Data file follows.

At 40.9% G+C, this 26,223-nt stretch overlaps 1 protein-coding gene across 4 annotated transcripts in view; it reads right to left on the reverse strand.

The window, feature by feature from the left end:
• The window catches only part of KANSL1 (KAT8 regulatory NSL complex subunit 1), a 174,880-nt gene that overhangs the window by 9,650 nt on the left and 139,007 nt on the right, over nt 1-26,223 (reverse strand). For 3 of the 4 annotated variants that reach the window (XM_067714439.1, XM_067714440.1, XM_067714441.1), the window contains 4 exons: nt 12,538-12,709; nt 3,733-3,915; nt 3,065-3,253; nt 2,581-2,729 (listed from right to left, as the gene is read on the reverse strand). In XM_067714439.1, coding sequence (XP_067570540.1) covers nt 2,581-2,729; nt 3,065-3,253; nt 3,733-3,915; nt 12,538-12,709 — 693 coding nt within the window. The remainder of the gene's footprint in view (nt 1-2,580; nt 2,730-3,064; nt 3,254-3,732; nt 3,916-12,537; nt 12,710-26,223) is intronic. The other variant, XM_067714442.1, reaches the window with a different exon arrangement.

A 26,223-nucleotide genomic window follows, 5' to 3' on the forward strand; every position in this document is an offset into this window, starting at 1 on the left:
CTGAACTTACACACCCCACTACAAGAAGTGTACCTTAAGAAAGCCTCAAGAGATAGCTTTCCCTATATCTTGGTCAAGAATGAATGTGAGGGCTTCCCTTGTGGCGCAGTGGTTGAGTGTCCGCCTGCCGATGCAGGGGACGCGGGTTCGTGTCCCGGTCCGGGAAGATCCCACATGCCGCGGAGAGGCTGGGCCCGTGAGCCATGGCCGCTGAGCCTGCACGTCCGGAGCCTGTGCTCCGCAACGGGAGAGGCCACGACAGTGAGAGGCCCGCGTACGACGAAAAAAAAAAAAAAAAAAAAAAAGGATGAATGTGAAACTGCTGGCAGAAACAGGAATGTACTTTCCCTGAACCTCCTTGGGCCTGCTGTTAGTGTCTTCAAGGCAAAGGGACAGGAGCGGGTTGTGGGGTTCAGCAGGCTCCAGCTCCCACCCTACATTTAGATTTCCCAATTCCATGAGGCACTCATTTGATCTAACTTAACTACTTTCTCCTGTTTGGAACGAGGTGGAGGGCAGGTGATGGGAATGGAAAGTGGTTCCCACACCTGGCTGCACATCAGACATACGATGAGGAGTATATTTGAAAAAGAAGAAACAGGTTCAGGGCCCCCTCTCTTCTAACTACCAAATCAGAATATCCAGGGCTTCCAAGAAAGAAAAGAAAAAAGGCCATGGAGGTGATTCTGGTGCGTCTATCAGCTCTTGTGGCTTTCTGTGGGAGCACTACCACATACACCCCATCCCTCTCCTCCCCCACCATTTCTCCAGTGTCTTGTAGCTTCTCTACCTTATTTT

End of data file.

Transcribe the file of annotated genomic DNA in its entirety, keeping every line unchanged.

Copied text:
At 40.9% G+C, this 26,223-nt stretch overlaps 1 protein-coding gene across 4 annotated transcripts in view; it reads right to left on the reverse strand.

The window, feature by feature from the left end:
• The window catches only part of KANSL1 (KAT8 regulatory NSL complex subunit 1), a 174,880-nt gene that overhangs the window by 9,650 nt on the left and 139,007 nt on the right, over nt 1-26,223 (reverse strand). For 3 of the 4 annotated variants that reach the window (XM_067714439.1, XM_067714440.1, XM_067714441.1), the window contains 4 exons: nt 12,538-12,709; nt 3,733-3,915; nt 3,065-3,253; nt 2,581-2,729 (listed from right to left, as the gene is read on the reverse strand). In XM_067714439.1, coding sequence (XP_067570540.1) covers nt 2,581-2,729; nt 3,065-3,253; nt 3,733-3,915; nt 12,538-12,709 — 693 coding nt within the window. The remainder of the gene's footprint in view (nt 1-2,580; nt 2,730-3,064; nt 3,254-3,732; nt 3,916-12,537; nt 12,710-26,223) is intronic. The other variant, XM_067714442.1, reaches the window with a different exon arrangement.

A 26,223-nucleotide genomic window follows, 5' to 3' on the forward strand; every position in this document is an offset into this window, starting at 1 on the left:
CTGAACTTACACACCCCACTACAAGAAGTGTACCTTAAGAAAGCCTCAAGAGATAGCTTTCCCTATATCTTGGTCAAGAATGAATGTGAGGGCTTCCCTTGTGGCGCAGTGGTTGAGTGTCCGCCTGCCGATGCAGGGGACGCGGGTTCGTGTCCCGGTCCGGGAAGATCCCACATGCCGCGGAGAGGCTGGGCCCGTGAGCCATGGCCGCTGAGCCTGCACGTCCGGAGCCTGTGCTCCGCAACGGGAGAGGCCACGACAGTGAGAGGCCCGCGTACGACGAAAAAAAAAAAAAAAAAAAAAAAGGATGAATGTGAAACTGCTGGCAGAAACAGGAATGTACTTTCCCTGAACCTCCTTGGGCCTGCTGTTAGTGTCTTCAAGGCAAAGGGACAGGAGCGGGTTGTGGGGTTCAGCAGGCTCCAGCTCCCACCCTACATTTAGATTTCCCAATTCCATGAGGCACTCATTTGATCTAACTTAACTACTTTCTCCTGTTTGGAACGAGGTGGAGGGCAGGTGATGGGAATGGAAAGTGGTTCCCACACCTGGCTGCACATCAGACATACGATGAGGAGTATATTTGAAAAAGAAGAAACAGGTTCAGGGCCCCCTCTCTTCTAACTACCAAATCAGAATATCCAGGGCTTCCAAGAAAGAAAAGAAAAAAGGCCATGGAGGTGATTCTGGTGCGTCTATCAGCTCTTGTGGCTTTCTGTGGGAGCACTACCACATACACCCCATCCCTCTCCTCCCCCACCATTTCTCCAGTGTCTTGTAGCTTCTCTACCTTATTTT